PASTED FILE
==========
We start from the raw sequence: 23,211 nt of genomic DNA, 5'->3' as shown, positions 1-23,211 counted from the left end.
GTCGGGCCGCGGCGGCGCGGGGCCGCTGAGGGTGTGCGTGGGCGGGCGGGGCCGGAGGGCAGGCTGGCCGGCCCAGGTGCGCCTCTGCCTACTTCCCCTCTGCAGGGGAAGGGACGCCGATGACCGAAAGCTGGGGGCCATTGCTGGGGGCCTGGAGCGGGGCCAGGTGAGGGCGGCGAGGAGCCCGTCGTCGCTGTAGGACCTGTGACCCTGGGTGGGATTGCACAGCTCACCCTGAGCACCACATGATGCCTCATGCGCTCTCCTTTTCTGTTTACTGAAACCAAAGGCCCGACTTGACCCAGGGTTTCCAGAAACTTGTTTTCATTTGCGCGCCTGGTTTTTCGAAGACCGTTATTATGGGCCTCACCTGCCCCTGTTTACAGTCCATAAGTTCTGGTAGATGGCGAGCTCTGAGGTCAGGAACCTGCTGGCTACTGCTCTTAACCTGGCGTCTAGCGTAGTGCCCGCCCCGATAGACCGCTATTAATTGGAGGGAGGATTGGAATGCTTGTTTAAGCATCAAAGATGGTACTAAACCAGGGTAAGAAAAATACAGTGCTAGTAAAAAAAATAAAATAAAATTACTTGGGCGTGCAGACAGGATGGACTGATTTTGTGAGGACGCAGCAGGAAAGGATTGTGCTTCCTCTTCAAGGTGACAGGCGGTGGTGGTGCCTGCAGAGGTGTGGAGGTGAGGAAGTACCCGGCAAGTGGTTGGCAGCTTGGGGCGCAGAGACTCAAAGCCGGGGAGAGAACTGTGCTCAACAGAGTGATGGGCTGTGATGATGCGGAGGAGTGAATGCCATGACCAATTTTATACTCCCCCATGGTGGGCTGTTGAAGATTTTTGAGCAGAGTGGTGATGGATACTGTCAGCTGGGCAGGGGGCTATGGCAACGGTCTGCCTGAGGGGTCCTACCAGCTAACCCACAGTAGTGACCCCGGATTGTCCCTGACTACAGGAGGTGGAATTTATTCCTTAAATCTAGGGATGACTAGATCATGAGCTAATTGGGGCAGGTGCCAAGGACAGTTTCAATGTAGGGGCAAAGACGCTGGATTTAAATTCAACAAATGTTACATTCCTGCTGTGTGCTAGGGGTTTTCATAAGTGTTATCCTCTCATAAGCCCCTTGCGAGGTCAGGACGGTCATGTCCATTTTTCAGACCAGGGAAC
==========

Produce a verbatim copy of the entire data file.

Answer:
We start from the raw sequence: 23,211 nt of genomic DNA, 5'->3' as shown, positions 1-23,211 counted from the left end.
GTCGGGCCGCGGCGGCGCGGGGCCGCTGAGGGTGTGCGTGGGCGGGCGGGGCCGGAGGGCAGGCTGGCCGGCCCAGGTGCGCCTCTGCCTACTTCCCCTCTGCAGGGGAAGGGACGCCGATGACCGAAAGCTGGGGGCCATTGCTGGGGGCCTGGAGCGGGGCCAGGTGAGGGCGGCGAGGAGCCCGTCGTCGCTGTAGGACCTGTGACCCTGGGTGGGATTGCACAGCTCACCCTGAGCACCACATGATGCCTCATGCGCTCTCCTTTTCTGTTTACTGAAACCAAAGGCCCGACTTGACCCAGGGTTTCCAGAAACTTGTTTTCATTTGCGCGCCTGGTTTTTCGAAGACCGTTATTATGGGCCTCACCTGCCCCTGTTTACAGTCCATAAGTTCTGGTAGATGGCGAGCTCTGAGGTCAGGAACCTGCTGGCTACTGCTCTTAACCTGGCGTCTAGCGTAGTGCCCGCCCCGATAGACCGCTATTAATTGGAGGGAGGATTGGAATGCTTGTTTAAGCATCAAAGATGGTACTAAACCAGGGTAAGAAAAATACAGTGCTAGTAAAAAAAATAAAATAAAATTACTTGGGCGTGCAGACAGGATGGACTGATTTTGTGAGGACGCAGCAGGAAAGGATTGTGCTTCCTCTTCAAGGTGACAGGCGGTGGTGGTGCCTGCAGAGGTGTGGAGGTGAGGAAGTACCCGGCAAGTGGTTGGCAGCTTGGGGCGCAGAGACTCAAAGCCGGGGAGAGAACTGTGCTCAACAGAGTGATGGGCTGTGATGATGCGGAGGAGTGAATGCCATGACCAATTTTATACTCCCCCATGGTGGGCTGTTGAAGATTTTTGAGCAGAGTGGTGATGGATACTGTCAGCTGGGCAGGGGGCTATGGCAACGGTCTGCCTGAGGGGTCCTACCAGCTAACCCACAGTAGTGACCCCGGATTGTCCCTGACTACAGGAGGTGGAATTTATTCCTTAAATCTAGGGATGACTAGATCATGAGCTAATTGGGGCAGGTGCCAAGGACAGTTTCAATGTAGGGGCAAAGACGCTGGATTTAAATTCAACAAATGTTACATTCCTGCTGTGTGCTAGGGGTTTTCATAAGTGTTATCCTCTCATAAGCCCCTTGCGAGGTCAGGACGGTCATGTCCATTTTTCAGACCAGGGAAC